It is the beginning of June and I am absolutely amazed that we are still looking at historically low mortgage rates. Since January, I have been predicting higher interest rates by the middle of the 2010. What has happened is the average 30-year mortgage rates fell to 4.8% last week from 4.83% the previous week, according to the Mortgage Bankers Association.
Like everyone else, I was bracing for higher interest rates once the Federal Reserve ended its $1.25 trillion in purchases of mortgage-backed securities at the end of March.
Now with fears growing about Greece’s debt woes and whether excessive state borrowing will come to a head in Portugal, Spain, Ireland (the home of yours truly) and even the UK, we are looking at shaky global stock markets, causing a “flight to quality” in the U.S bond market. The U.S. home buyer is reaping the benefits of global economic uncertainty and the European debt crisis through amazingly low mortgage rates tied closely to the U.S. treasuries.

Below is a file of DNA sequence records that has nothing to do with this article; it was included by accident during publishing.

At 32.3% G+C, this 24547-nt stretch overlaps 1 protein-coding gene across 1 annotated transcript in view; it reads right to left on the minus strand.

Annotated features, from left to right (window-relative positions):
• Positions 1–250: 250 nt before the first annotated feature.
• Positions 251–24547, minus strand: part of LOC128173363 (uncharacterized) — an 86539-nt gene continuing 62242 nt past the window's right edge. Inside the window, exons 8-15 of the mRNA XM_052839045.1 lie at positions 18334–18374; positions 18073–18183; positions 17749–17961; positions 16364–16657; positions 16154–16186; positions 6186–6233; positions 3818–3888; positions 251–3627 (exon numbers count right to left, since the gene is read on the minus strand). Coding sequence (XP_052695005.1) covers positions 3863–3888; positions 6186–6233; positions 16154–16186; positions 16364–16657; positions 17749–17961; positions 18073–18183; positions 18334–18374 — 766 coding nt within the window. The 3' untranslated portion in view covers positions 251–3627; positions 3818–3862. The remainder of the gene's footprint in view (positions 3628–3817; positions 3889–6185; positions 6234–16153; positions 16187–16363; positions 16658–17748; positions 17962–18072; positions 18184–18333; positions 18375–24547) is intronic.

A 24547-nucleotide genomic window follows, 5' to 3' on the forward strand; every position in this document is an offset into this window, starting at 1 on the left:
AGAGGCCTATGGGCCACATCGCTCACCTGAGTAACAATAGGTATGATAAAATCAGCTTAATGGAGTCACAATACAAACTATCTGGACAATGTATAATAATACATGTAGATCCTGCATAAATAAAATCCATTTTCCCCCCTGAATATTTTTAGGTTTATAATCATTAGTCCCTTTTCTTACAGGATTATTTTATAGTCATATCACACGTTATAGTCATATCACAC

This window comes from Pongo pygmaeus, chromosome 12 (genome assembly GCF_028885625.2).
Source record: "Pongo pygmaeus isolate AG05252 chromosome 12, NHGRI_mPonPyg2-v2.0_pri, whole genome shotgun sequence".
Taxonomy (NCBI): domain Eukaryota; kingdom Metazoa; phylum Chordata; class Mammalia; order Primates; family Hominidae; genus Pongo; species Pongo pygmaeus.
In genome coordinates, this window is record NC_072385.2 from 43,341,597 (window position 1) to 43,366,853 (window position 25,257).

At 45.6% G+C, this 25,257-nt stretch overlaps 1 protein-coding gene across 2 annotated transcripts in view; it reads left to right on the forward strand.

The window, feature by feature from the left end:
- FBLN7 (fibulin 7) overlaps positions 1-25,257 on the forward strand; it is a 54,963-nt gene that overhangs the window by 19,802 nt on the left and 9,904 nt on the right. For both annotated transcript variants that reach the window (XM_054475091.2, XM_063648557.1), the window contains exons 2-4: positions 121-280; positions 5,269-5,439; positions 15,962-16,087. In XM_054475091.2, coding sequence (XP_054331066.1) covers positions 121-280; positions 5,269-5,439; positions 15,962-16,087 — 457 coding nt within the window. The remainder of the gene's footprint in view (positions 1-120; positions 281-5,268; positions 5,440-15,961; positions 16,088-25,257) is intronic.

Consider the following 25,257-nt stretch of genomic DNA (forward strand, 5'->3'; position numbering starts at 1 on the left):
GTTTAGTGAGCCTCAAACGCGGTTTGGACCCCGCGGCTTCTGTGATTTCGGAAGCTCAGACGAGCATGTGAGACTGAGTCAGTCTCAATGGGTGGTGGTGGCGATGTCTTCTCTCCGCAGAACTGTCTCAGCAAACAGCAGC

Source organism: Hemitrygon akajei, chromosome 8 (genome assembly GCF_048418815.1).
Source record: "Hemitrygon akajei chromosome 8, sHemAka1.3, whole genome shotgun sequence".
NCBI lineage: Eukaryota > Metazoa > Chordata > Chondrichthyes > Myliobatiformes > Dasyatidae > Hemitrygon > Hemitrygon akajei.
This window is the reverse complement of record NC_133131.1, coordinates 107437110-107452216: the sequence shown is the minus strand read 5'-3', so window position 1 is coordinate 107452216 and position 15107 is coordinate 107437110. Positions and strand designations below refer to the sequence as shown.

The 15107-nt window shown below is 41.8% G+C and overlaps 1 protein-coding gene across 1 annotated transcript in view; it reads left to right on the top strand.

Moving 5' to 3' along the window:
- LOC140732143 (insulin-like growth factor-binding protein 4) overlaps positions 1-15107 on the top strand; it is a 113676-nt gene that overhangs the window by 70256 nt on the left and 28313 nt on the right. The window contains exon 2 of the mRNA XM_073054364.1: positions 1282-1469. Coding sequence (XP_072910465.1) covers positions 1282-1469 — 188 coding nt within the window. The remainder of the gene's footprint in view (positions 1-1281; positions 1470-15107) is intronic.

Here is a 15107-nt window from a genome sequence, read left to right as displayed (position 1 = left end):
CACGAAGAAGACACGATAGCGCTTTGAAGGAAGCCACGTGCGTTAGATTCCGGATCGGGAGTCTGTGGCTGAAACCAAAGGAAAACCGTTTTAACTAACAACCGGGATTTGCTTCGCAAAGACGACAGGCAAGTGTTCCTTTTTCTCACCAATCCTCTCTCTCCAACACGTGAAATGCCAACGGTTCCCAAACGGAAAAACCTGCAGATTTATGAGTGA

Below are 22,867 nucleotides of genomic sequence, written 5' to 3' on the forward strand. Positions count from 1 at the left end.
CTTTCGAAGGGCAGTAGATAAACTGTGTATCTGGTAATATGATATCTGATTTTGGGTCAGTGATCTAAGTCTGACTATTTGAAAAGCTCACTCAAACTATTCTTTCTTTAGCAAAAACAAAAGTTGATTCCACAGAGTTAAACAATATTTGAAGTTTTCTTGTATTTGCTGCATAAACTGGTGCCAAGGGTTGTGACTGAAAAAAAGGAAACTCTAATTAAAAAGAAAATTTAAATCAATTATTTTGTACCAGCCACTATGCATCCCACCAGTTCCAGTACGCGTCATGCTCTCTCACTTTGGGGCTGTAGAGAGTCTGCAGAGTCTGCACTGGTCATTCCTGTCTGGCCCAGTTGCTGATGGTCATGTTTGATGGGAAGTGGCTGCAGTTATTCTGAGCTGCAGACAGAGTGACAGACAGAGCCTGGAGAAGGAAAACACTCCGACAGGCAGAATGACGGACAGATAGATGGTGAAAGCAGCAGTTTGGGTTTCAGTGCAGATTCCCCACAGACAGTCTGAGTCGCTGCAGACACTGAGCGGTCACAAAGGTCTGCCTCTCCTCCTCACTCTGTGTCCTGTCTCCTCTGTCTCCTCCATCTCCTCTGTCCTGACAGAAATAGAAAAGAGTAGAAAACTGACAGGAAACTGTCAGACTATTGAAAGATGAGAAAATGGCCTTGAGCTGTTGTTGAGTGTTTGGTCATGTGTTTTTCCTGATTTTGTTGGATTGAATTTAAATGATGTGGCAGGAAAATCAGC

LOCK OR FLOAT?
Mortgage rates are at their best levels of the year. Consumer borrowing costs are at the mercy of the stock market right now. If investors continue to have a dim outlook on the global economy, stocks will move lower and mortgage rates will move lower by another 1/8 to 1/4 %. This only occurs if lenders decide to pass on the savings (maybe not with volume at these high levels). On the other hand, if stocks move upward, we will see Treasuries rise and consumer rates will climb.
Remember, mortgage rates ALWAYS rise faster than they fall. With that in mind, I think that it will take something really bad (yet again) to get these rates to the 4.5% level on conforming loans. I am advising my clients to take advantage of these attractive interest rates and lock in today.